To fully understand the allure of the Lead Series, one must first understand where the cult classic sits both historically and in the context of Fender’s overall canon. You see, the late seventies/early eighties were in many ways, a transitional period for the guitar, both culturally and economically.
America, forever the spiritual and economic home of the guitar, was for the first time under legitimate siege, as a sea of Japanese knock-offs of beloved US classics began to flood the local market. The Lead series was Fender’s attempt to regain some of this ground by providing an American made, entry-level option for the beginner and budget conscious alike; a nimble, diminuitively sized offering, with a fresh aesthetic that took its visual cues from both the Strat and the Tele in equal measure, but with a personality all of its own. It didn’t take long for the Lead series to become much more than just an option for entry-level playing, but rather a statement of mood, aesthetic and freedom in on-stage performance
While the Lead series never quite saw the kind of mainstream popularity that made household names of its higher-spec forebears, they did manage to develop something of a cult following (particularly in the more angular, artsier end of town) and as the chords got smaller and the neckties got skinnier, a preference for the nimble, slightly esoteric guitar followed suite. This led to Fender rolling out three different incarnations of the Lead model: the Lead I, featuring a single split humbucker, the dual single coil Lead II, and the dual humbucking Lead III, before putting the line to bed in 1982.
After a couple of decades of popping up on the vintage market (as well as in the hands of some of the coolest names in underground guitar music), Fender have finally decided to give these obscure little gems their due and with the new Mexican made Player Lead Series, it’s easy to see how from humble origins the Lead series has managed to cultivate such a devoted and engaged fan base.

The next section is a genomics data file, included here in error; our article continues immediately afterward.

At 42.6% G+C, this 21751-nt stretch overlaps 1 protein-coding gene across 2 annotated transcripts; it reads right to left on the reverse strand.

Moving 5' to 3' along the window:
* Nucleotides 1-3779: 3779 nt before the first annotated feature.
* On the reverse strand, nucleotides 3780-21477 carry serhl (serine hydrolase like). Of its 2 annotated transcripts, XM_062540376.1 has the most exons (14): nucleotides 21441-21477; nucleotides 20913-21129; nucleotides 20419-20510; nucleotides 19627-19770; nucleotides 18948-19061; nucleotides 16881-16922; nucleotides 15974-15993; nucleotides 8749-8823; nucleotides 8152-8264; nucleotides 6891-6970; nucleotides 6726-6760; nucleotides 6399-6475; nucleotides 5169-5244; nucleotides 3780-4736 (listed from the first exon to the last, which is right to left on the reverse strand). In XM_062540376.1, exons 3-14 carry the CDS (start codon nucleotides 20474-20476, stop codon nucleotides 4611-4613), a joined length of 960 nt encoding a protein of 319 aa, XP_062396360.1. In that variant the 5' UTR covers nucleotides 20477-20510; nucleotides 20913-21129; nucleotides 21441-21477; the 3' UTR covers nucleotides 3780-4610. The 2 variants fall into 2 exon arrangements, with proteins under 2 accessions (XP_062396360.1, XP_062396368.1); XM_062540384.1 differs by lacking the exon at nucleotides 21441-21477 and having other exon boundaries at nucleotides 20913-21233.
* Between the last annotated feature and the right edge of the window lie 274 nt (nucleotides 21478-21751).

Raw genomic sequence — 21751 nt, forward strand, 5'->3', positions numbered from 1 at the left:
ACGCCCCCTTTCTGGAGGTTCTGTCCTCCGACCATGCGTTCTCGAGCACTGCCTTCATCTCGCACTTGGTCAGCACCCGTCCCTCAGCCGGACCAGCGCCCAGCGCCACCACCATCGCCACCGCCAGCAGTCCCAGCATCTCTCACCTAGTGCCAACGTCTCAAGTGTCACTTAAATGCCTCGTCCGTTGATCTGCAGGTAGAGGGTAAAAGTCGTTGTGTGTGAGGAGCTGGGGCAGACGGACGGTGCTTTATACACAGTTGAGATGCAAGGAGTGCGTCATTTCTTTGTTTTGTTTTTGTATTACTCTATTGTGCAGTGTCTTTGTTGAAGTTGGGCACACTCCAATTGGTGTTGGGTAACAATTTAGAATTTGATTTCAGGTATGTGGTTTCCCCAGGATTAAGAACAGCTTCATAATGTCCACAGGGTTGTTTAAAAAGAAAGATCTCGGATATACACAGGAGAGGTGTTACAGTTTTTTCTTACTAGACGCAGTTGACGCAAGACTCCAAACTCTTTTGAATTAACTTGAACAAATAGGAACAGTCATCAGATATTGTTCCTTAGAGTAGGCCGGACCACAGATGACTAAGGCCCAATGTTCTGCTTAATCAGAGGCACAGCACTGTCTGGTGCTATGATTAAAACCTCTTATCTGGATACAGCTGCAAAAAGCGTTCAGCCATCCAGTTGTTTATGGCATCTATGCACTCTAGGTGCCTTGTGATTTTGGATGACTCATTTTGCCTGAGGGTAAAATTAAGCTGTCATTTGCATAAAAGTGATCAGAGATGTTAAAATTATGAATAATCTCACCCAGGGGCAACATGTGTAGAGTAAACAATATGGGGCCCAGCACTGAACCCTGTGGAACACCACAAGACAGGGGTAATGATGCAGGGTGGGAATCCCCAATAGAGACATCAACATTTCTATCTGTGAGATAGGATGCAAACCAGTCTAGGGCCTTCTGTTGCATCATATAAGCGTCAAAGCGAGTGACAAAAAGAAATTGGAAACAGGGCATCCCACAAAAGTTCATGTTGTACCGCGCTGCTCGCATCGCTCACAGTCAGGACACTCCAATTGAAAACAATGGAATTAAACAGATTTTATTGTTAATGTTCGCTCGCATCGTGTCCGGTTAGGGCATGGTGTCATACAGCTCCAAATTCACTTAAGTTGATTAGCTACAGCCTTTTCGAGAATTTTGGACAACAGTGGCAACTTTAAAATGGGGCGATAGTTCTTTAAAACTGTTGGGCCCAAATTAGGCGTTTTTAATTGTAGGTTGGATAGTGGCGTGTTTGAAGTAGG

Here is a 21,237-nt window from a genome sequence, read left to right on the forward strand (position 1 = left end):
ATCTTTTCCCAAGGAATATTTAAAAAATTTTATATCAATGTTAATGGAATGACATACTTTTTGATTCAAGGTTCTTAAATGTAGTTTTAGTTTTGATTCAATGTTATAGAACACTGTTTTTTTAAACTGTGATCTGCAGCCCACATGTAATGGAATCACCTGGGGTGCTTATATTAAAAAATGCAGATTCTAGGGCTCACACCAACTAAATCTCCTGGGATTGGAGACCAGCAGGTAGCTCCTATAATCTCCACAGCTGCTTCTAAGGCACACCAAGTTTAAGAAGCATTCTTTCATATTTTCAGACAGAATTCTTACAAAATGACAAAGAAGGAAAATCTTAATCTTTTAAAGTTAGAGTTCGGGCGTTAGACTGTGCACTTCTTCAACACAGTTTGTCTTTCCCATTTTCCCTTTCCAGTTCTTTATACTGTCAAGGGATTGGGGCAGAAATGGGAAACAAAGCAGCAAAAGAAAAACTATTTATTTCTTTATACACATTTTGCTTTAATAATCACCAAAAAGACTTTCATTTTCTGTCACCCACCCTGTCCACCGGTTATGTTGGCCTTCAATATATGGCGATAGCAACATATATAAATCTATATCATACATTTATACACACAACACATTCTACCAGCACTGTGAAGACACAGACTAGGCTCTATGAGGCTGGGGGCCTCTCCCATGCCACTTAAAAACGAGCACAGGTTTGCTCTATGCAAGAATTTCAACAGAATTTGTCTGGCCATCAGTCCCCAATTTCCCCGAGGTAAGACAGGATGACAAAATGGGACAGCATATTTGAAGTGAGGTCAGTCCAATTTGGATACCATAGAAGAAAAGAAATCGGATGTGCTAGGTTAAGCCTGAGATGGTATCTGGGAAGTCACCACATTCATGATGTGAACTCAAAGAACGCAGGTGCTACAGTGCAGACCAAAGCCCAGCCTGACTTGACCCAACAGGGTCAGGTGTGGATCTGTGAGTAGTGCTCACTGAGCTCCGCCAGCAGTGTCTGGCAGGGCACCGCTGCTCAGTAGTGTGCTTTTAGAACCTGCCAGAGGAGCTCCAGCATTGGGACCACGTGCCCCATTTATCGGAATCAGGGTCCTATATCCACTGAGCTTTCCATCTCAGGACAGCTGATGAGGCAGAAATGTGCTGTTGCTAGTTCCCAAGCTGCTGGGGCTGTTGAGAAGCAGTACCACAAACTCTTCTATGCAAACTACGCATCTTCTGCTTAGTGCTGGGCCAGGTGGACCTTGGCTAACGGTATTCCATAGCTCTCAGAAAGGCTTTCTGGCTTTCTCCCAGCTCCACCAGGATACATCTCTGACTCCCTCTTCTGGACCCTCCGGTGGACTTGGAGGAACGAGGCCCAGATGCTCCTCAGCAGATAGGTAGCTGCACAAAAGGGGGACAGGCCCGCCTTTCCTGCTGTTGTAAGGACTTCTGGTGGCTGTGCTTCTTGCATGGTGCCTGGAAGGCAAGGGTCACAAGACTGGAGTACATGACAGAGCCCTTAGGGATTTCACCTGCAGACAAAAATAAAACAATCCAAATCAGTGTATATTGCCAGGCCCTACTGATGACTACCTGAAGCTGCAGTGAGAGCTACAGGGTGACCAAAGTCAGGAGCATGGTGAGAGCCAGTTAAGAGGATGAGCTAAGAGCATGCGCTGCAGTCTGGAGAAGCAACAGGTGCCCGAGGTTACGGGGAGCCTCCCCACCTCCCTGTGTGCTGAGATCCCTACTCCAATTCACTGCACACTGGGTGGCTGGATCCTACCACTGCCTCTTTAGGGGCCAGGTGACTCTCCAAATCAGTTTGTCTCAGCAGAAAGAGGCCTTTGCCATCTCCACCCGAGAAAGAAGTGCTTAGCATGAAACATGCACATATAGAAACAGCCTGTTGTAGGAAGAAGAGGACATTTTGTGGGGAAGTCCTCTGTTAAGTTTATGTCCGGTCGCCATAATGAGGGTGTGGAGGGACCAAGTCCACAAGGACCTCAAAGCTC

Out of the aforementioned three models of the original Lead series line-up, the Lead II is the single coil option and on paper, probably the one with the highest translatability into the modern era and the current state of guitar music. Before we go any further, it must be stated that the zany, era-appropriate neon green finish on the new Player Lead II was not actually part of the original '80s line-up, but one can only speculate that it might be a nod to the modified gaudy green vintage Lead II guitarist St. Vincent has been sporting over the last couple of years.
As a finish, it’s a perfect fit for a guitar that behind the subtle hipster irony is equal parts reliable workhorse, fast, nimble player and Fender deep cut all rolled into one. It’s a guitar that is equally as functional as anything in the broader Fender line-up, but with an aesthetic that gleefully thumbs it’s nose at the kind of machismo often associated with broader guitar culture-and suffice to say, its more than a breath of fresh air.
This neon, slime-like, green only adds to the surreal aesthetic already created by what could only be described as a Frankenstein mash up of Telecaster and a Stratocaster body types. But by shaving an inch here and there, this idiosyncratic and distinctly petite body shape has all kinds upside tom a Player’s perspective. This body type combined with the Lead II’s slightly more symmetrical horns and slightly smaller headstock (especially when you compare it to your typical '70s Strat) make for a guitar that is both refreshingly mobile, yet reassuringly familiar. The choice of the 3-ply black pickguard is a subtle but conscious choice and that middle white layer really pops against the overpowering green. It’s just the right amount of ‘edgy’ and as a looker, Fender have really nailed it in matching the new finish and hardware choices to the overall silhouette of the Lead II.